explore the world and yourself from a new perspective.

Be aware of your influences

The majority of people’s thinking is influenced by outside
impulses. Radio, TV, newspapers, the internet, politicians, friends, family,
and colleagues inundate you with opinions and images on any manner of things
regardless of having any knowledge about the subject or not. This can be
dangerous and detrimental to your well-being and happiness, because your
thinking is mostly made up of projections, pictures you have seen, or ideas you
have read or heard from somewhere else.

The fact is that 95 per cent of the pictures you see in your
mind today are the very same images you had yesterday. It has been said that
two per cent of the population of the world actually thinks, three percent
thinks they think, and 95 per cent would rather die than think. Therefore, you
need to think, and think critically, to move forward and accomplish great
things in life.

Always remember that you can offer the world a specific and
unique perspective, but you must be willing to go out on a limb. If you let
your others in your life tell you, or convince you, to do or not to do something
without investigating the matter thoroughly, you will be doing yourself and the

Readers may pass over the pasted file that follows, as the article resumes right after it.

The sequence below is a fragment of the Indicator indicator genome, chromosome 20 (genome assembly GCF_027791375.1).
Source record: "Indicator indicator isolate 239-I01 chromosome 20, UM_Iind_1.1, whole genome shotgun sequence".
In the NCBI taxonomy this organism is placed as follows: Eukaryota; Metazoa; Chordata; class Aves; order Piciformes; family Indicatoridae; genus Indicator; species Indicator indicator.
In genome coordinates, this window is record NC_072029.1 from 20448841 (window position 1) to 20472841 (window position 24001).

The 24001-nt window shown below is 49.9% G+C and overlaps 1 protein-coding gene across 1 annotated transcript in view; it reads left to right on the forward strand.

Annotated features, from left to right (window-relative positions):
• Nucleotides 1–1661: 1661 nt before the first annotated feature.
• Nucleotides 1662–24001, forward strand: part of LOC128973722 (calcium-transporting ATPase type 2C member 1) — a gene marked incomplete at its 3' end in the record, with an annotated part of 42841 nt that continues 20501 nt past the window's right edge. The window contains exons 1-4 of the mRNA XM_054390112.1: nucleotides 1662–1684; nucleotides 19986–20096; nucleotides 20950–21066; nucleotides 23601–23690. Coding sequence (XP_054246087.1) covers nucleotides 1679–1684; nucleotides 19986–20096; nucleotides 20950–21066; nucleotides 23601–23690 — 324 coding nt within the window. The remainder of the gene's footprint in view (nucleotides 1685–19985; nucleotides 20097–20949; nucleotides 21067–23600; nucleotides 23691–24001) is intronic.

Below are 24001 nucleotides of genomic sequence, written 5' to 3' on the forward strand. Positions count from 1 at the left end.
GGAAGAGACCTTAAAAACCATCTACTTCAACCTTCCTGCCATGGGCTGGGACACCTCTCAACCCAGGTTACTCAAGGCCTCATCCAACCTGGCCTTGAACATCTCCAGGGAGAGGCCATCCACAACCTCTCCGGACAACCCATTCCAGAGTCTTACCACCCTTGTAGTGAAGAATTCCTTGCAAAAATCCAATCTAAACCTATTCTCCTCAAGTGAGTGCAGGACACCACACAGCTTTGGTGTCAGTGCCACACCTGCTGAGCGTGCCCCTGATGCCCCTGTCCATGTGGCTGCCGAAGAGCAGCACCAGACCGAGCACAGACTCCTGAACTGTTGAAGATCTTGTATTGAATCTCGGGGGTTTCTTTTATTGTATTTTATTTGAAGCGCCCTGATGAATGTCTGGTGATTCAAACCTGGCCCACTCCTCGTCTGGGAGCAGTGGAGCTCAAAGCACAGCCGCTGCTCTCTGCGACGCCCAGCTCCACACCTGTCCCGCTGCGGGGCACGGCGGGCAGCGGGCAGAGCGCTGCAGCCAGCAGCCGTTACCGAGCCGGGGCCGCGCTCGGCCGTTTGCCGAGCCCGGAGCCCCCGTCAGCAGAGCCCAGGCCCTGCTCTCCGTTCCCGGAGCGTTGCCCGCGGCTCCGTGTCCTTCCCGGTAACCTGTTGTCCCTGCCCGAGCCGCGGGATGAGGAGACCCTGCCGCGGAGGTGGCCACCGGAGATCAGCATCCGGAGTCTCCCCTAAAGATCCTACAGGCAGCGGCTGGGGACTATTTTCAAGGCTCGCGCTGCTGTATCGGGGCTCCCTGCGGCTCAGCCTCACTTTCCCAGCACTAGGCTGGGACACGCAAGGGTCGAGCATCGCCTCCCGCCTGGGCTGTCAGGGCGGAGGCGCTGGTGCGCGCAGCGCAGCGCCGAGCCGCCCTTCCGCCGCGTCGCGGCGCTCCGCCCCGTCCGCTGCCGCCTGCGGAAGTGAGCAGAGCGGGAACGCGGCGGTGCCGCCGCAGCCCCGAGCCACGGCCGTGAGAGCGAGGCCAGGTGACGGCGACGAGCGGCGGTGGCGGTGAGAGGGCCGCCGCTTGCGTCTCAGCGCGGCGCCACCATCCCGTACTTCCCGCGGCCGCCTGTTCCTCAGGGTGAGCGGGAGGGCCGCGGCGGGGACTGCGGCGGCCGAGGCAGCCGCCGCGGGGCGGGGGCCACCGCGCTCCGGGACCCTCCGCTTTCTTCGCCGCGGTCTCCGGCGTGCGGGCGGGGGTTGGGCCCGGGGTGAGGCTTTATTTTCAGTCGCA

world a disservice. The world needs your unique perspective. In fact, society
depends on unique perspectives for innovation and growth.

To value someone else’s opinion is understandable and
expected. However, you must be careful to realize the difference between
incorporating other people’s opinions into the mix and just blindly adopting
them as your own without proper vetting and consideration. Likewise, don’t fall
into the trap of seeking and relying too much on the advice of like-minded
people, which serves only to reinforce your preconceived notions. This does not
do you any good, as you need perspective. These people are often no more
knowledgeable than you are, and you need to expose yourself to a wide variety
of information and seek out more experienced and expert advice.

Do your research

Sometimes the resistance you might experience from others is
because you are forcing them to take a good, hard look at their own situation
and circumstances. The idea of facing one’s own fears can lead to a
subconscious effort to sabotage another’s desires. There might be legitimate
concern for your well-being if you try to break out of the norm, but you also
have to weigh the possibility that people are afraid of what it might mean for
them if you succeed. That is why you need to always do your own research.

Your friends and family might have valid concerns, so you
don’t want to go through life blind to the advice of those you hold dear, but
you must recognize the difference between valid issues and those people who are